Thousands of eye ops thanks to new Queen Alexandra Hospital facility

SIGHT OF SUCCESS Helen Hunter has her eyes checked     Picture: Sarah Standing (113600-481)
SIGHT OF SUCCESS Helen Hunter has her eyes checked Picture: Sarah Standing (113600-481)
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MORE patients are being treated for an age-related eye condition thanks to a brand new suite.

Last year 2,000 people went to Queen Alexandra Hospital, Cosham, to be treated for ‘wet age-related macular degeneration’ (AMD), which is a progressive form of sight loss that usually affects elderly people.

The condition causes distorted vision and if left untreated can lead to partial loss of sight.

QA was one of the first hospitals in the country to provide treatment, which involves injecting medicine into the back of the eye.

In April the hospital opened the Macular Treatment Suite which is expected to treat 5,000 people in 12 months.

Clinical nurse manager in the eye department Keith Malcolm said he was delighted with the facility.

‘With the new treatment it takes two minutes to treat an AMD person,’ he said.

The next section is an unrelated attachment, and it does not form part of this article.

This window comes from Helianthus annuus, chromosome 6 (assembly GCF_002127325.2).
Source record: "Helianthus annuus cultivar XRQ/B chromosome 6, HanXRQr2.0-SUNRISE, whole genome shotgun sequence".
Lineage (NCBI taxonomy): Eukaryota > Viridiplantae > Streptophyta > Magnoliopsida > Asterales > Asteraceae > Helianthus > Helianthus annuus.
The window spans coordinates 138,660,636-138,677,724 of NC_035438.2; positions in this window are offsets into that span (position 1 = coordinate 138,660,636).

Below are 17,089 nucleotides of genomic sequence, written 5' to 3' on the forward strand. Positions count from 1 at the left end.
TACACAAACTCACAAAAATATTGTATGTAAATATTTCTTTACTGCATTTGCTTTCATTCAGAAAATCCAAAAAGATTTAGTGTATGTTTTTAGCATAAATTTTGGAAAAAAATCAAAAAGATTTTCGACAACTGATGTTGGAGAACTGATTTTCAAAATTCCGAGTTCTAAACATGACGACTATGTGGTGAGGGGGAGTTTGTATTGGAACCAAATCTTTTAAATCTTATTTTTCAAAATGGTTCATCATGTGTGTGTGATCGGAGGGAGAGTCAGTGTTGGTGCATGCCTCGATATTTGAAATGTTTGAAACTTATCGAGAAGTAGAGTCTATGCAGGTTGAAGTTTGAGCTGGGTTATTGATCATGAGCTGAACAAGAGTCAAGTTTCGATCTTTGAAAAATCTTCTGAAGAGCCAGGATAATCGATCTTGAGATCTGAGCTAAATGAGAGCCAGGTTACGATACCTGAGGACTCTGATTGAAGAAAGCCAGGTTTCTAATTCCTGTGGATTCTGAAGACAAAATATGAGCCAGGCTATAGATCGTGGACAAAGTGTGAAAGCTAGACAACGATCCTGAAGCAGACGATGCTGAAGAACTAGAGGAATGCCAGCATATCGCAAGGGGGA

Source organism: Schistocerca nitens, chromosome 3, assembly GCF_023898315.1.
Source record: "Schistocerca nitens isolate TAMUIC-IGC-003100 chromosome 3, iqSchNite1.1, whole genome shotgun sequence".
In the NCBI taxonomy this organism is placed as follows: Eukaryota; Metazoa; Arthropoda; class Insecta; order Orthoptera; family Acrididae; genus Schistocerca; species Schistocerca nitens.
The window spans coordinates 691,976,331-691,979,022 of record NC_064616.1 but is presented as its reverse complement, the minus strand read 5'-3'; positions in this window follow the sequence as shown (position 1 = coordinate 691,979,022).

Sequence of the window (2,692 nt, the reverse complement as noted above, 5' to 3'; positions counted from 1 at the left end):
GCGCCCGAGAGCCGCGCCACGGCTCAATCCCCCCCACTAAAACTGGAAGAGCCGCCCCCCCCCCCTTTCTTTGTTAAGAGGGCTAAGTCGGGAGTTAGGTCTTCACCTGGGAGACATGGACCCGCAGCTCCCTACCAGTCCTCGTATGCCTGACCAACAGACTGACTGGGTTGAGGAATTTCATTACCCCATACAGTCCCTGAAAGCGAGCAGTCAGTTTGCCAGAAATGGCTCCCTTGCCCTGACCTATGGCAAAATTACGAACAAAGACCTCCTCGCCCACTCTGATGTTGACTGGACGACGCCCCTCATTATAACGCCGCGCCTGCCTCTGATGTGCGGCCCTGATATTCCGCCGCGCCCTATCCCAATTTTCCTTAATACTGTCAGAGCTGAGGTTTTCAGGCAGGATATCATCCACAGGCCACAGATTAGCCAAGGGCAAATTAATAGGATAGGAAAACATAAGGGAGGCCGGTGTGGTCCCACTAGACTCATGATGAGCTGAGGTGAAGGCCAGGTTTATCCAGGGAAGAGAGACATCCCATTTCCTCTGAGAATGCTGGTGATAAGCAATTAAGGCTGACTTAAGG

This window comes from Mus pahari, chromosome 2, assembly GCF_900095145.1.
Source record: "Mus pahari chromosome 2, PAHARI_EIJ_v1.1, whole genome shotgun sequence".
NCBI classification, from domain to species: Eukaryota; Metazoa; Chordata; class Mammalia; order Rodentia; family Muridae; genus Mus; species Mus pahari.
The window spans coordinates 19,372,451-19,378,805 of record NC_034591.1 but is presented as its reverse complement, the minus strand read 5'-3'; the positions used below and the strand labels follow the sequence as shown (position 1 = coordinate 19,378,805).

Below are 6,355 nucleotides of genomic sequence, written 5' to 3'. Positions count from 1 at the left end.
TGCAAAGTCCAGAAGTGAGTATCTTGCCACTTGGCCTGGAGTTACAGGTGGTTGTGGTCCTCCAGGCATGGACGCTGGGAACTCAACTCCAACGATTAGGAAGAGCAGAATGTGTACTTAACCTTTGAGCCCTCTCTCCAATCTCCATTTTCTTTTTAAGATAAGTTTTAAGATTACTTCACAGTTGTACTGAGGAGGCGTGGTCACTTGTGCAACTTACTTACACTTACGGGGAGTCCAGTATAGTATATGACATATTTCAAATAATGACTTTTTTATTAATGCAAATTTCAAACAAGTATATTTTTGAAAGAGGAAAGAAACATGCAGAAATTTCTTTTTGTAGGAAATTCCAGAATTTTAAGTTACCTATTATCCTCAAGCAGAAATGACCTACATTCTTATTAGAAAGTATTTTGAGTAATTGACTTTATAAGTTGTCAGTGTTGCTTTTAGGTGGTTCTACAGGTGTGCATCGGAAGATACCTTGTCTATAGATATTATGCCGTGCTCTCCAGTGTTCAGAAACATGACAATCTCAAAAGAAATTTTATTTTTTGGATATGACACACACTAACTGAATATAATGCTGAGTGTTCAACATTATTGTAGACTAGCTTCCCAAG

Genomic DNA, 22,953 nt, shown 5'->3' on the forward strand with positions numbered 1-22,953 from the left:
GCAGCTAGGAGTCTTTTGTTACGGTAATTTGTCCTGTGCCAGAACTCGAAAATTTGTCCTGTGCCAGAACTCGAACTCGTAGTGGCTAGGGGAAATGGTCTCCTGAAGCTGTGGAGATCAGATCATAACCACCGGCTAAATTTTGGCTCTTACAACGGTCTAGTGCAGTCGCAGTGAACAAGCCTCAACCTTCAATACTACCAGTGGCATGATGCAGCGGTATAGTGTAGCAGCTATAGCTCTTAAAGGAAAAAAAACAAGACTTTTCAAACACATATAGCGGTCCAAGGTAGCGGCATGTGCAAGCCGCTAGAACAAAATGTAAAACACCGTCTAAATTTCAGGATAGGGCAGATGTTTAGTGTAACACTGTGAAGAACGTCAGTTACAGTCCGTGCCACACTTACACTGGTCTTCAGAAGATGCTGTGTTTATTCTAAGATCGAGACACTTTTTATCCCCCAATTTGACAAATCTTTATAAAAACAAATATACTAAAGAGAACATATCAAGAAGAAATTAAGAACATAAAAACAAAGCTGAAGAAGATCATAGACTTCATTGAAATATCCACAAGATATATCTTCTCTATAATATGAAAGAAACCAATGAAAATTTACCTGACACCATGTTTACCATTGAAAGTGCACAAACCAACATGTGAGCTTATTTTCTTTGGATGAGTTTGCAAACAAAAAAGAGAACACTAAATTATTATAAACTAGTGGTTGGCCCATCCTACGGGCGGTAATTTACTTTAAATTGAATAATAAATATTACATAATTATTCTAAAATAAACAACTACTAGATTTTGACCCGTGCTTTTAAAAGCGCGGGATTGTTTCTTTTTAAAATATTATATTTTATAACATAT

‘With its own dedicated area we can see, treat, and advise more people.

‘I had forecast we would see 5,000 people in 12 months, and figures so far show we will hit that mark.

‘We have an ageing population – the average age of an eye patient is 79 – so we anticipate the service getting busier.’

In the past five years, there has been a 50 per cent increase of people visiting the eye department.

Today is World Sight Day which aims to raise awareness of vision problem and give people more information on how they should be looking after their eyes.

For more information visit the Vision 2020 website


THERE are steps you can take to help look after your eyes:

· Have regular eye checks – if you haven’t had an eye examination in the past two years, then you should make an appointment with your GP or optician to get them checked.

· Eat well – ensure you have a balanced diet and eat five pieces of fruit and vegetable each day.

· Stop smoking – stopping smoking and drinking alcohol can help keep eyes in good condition.

· Report changes – if there are any changes to central or peripheral vision, if you’re squinting or notice any discharge, then make an appointment to see your GP or optician.